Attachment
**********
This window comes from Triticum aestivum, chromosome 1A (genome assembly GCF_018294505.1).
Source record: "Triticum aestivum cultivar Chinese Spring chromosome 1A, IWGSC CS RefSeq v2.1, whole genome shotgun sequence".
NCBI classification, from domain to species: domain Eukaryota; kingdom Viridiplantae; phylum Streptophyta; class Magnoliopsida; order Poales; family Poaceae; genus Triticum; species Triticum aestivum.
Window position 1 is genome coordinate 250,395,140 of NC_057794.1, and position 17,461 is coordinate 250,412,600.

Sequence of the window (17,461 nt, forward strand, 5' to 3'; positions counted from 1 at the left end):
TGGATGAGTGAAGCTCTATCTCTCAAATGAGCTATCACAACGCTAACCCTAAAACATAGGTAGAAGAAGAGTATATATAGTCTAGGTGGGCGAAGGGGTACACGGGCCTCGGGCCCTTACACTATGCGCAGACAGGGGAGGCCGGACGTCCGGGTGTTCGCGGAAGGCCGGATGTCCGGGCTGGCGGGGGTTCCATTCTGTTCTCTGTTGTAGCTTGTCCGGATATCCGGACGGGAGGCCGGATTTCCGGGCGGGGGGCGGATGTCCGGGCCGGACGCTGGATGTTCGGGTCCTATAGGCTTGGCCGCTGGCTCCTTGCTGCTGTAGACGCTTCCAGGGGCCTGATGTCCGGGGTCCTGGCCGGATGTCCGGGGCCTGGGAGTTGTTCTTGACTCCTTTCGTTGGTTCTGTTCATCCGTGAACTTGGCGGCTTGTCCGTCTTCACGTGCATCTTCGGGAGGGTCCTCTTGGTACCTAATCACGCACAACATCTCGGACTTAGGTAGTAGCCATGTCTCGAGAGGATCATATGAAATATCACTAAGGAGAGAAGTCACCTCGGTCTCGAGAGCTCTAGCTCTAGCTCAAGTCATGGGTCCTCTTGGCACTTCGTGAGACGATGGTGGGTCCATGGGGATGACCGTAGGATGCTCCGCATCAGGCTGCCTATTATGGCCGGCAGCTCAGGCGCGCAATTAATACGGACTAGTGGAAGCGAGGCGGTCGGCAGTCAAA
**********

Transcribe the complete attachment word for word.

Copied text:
This window comes from Triticum aestivum, chromosome 1A (genome assembly GCF_018294505.1).
Source record: "Triticum aestivum cultivar Chinese Spring chromosome 1A, IWGSC CS RefSeq v2.1, whole genome shotgun sequence".
NCBI classification, from domain to species: domain Eukaryota; kingdom Viridiplantae; phylum Streptophyta; class Magnoliopsida; order Poales; family Poaceae; genus Triticum; species Triticum aestivum.
Window position 1 is genome coordinate 250,395,140 of NC_057794.1, and position 17,461 is coordinate 250,412,600.

Sequence of the window (17,461 nt, forward strand, 5' to 3'; positions counted from 1 at the left end):
TGGATGAGTGAAGCTCTATCTCTCAAATGAGCTATCACAACGCTAACCCTAAAACATAGGTAGAAGAAGAGTATATATAGTCTAGGTGGGCGAAGGGGTACACGGGCCTCGGGCCCTTACACTATGCGCAGACAGGGGAGGCCGGACGTCCGGGTGTTCGCGGAAGGCCGGATGTCCGGGCTGGCGGGGGTTCCATTCTGTTCTCTGTTGTAGCTTGTCCGGATATCCGGACGGGAGGCCGGATTTCCGGGCGGGGGGCGGATGTCCGGGCCGGACGCTGGATGTTCGGGTCCTATAGGCTTGGCCGCTGGCTCCTTGCTGCTGTAGACGCTTCCAGGGGCCTGATGTCCGGGGTCCTGGCCGGATGTCCGGGGCCTGGGAGTTGTTCTTGACTCCTTTCGTTGGTTCTGTTCATCCGTGAACTTGGCGGCTTGTCCGTCTTCACGTGCATCTTCGGGAGGGTCCTCTTGGTACCTAATCACGCACAACATCTCGGACTTAGGTAGTAGCCATGTCTCGAGAGGATCATATGAAATATCACTAAGGAGAGAAGTCACCTCGGTCTCGAGAGCTCTAGCTCTAGCTCAAGTCATGGGTCCTCTTGGCACTTCGTGAGACGATGGTGGGTCCATGGGGATGACCGTAGGATGCTCCGCATCAGGCTGCCTATTATGGCCGGCAGCTCAGGCGCGCAATTAATACGGACTAGTGGAAGCGAGGCGGTCGGCAGTCAAA